How to deal with bathroom breaks while carrying concealed



concealed carry bathroom break


Do you recall that scene from Unforgiven where the Schofield Kid ambushes Quick Mike in the outhouse? If not that scene than certainly the part in Pulp Fiction where Bruce Willis discovers John Travolta's fully automatic SMG while he's indisposed. Going to the bathroom is a fact of life and as a concealed carrier, we have to make additional considerations for how we handle our firearms in these situations. While it's extremely unlikely any of us will ever be ambushed in a similar situation, we must be cognizant of where our firearm is situated.


Proper Sitting Technique for Concealed Carriers


A great habit to get into is removing one leg from your trousers when you sit to use the bathroom. This guarantees two things: if ambushed, you are not immediately hampered by having your trousers about your ankles AND it guarantees you are able to at least respond.


When applied to a concealed carry holster, it is recommended the leg you remove from your trousers is the opposite of the side you carry on. This allows your pistol to remain within reach. There's also various ergonomic things about having a leg positioned across your thigh in terms of digestion but we're not here to discuss that.


If you're not into trying a new sitting technique, that's fine. The leg outside the trousers is a great piece of information on its own because, again, you're seated without being restrained.


Inside the Waistband Concealed Carry Holster Technique


There's two basic considerations to make which rely on the style of concealed carry holster you're using. The first is the inside the waistband (IWB) concealed carrier holster. Generally, with a hybrid IWB holster, it's clipped to the interior of one's trousers. While standing, the scabbard should be snugly pressed along the seam between the body and the fabric – making smooth, steady high-hand draws possible. When resting on the restroom floor, however, such an advantage doesn't exist.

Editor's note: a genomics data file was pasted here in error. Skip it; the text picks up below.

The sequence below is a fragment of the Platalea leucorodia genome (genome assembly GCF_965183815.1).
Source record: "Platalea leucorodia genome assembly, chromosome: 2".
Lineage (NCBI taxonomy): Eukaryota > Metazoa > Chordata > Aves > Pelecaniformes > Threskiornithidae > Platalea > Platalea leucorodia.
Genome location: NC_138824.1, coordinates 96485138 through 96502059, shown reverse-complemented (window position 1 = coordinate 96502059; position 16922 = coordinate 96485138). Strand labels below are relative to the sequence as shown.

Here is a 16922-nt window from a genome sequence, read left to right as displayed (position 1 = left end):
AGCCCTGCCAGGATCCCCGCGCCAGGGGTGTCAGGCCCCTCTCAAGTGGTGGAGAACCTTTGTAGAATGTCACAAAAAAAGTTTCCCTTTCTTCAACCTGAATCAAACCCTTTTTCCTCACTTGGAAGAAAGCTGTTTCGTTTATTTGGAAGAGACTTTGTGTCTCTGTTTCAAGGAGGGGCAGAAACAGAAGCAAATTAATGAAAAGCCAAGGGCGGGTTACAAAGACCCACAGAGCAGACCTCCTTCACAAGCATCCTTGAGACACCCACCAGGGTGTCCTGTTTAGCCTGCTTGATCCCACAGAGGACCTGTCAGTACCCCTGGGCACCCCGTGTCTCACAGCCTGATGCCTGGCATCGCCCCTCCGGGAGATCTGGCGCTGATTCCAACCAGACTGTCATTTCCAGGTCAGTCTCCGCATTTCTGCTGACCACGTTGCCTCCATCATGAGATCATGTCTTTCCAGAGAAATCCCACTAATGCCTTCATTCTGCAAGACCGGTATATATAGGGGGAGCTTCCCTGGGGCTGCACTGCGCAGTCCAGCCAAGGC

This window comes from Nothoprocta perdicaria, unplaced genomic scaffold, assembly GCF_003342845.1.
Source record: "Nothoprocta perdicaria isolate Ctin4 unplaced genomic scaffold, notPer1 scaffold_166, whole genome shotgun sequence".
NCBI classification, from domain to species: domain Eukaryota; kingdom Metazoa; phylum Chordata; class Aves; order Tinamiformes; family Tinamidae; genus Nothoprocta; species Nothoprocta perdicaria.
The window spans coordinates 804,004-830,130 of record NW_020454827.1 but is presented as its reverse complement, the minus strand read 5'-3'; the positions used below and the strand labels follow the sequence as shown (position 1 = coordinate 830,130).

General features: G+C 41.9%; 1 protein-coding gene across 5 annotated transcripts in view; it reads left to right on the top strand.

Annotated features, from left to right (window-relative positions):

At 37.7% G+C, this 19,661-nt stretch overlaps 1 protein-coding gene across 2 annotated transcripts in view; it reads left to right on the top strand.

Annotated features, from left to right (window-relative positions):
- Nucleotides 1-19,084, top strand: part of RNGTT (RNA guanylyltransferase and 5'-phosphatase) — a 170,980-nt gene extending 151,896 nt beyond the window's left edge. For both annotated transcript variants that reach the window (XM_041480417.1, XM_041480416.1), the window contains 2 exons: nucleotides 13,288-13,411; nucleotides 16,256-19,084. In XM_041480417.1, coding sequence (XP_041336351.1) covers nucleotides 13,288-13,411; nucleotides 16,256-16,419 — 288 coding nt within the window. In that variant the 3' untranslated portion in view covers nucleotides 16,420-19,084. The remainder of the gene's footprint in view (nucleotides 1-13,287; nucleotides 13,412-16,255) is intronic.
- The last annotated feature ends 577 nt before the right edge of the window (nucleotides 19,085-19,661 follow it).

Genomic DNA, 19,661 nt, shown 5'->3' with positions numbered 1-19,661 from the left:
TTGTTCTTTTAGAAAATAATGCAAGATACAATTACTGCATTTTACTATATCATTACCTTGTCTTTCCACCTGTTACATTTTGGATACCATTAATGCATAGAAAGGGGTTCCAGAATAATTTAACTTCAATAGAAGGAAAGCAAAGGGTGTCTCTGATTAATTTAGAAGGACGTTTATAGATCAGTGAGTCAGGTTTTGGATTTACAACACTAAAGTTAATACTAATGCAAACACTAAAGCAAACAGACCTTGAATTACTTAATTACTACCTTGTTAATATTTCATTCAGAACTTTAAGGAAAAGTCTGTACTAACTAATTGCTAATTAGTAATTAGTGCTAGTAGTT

Tip: Never lower your trouser leg outside the length your arm needs to reach down and take a firm grasp of the pistol grip. Preferably, your pistol should always be within your reach and under your control in all situations.


Technique: To build muscle memory to make your IWB concealed carry holster work best for you, there's a simple range technique that you can practice. Take a pair of pants and a belt and simply rest your pistol in the IWB concealed carry holster you normally use.


Draw your pistol and hold it a fist's length from the center of your chest. This is a great close quarters maneuver. Engage a target at 5 yds to give you an idea of the lethality of shooting even from a relatively hampered sitting position with little room. Of course this is never an ideal situation to be caught in – that's why we're training for it. Find that comfortable range where you can grab hold of your pistol and draw it while being realistic of your needs.


Outside the Waistband Concealed Carry Holsters


If you have a hybrid holster that clips along the belt line, then the IWB technique described above would work well with an OWB Holster configuration. However, if you have an external removable scabbard, there are two places you can put it – on your lap with firm control or within the folds of your pants. Your preference, truly. We've included a video that humorously discusses some of the various non-invasive techniques that don't require a bunch of new training or disruptions to your routine.




Where NOT to Hang Your Holster


There are truly two places you never want to hang your gun – on the coat hangar inside the stall and on the toilet lid (or handle). Both are not within your reach or control. While modern firearms are built to be dropped without accidental discharges – there's rarely a reason to test this theory out outside the classroom.


On the coat hangar


This is a horrible idea for one major reason: it's outside of your control. In the extremely unlikely event that someone kicks down the door, that firearm has immediately lost any use for you. While it may seem convenient at the time, ultimately if it is outside of your direct control – it's no longer your friend.


On the toilet lid


Polished ceramic has an extremely low friction coefficient. Translation? Your pistol scabbard can and likely will slide if the toilet is jostled or moved in any way. It's better to simply put the scabbard in the folds of your pants between your legs than to take chances with placing your firearm on a non-stable surface.


Ultimately, you must decide which technique works right for you. While Schofield Kid or Bruce Willis ought not be hunting you down in a bathroom any time soon, it's always good to remain situationally aware of your situation. As a concealed firearm carrier – you are likely the first line of defense when something goes down. Why not play the part?



James 
England  

About The Author


James England (@sir_jim_england) is the contributing editor for Alien Gear Holsters. He is a veteran of Operation Iraqi Freedom and private defense contracting in Afghanistan.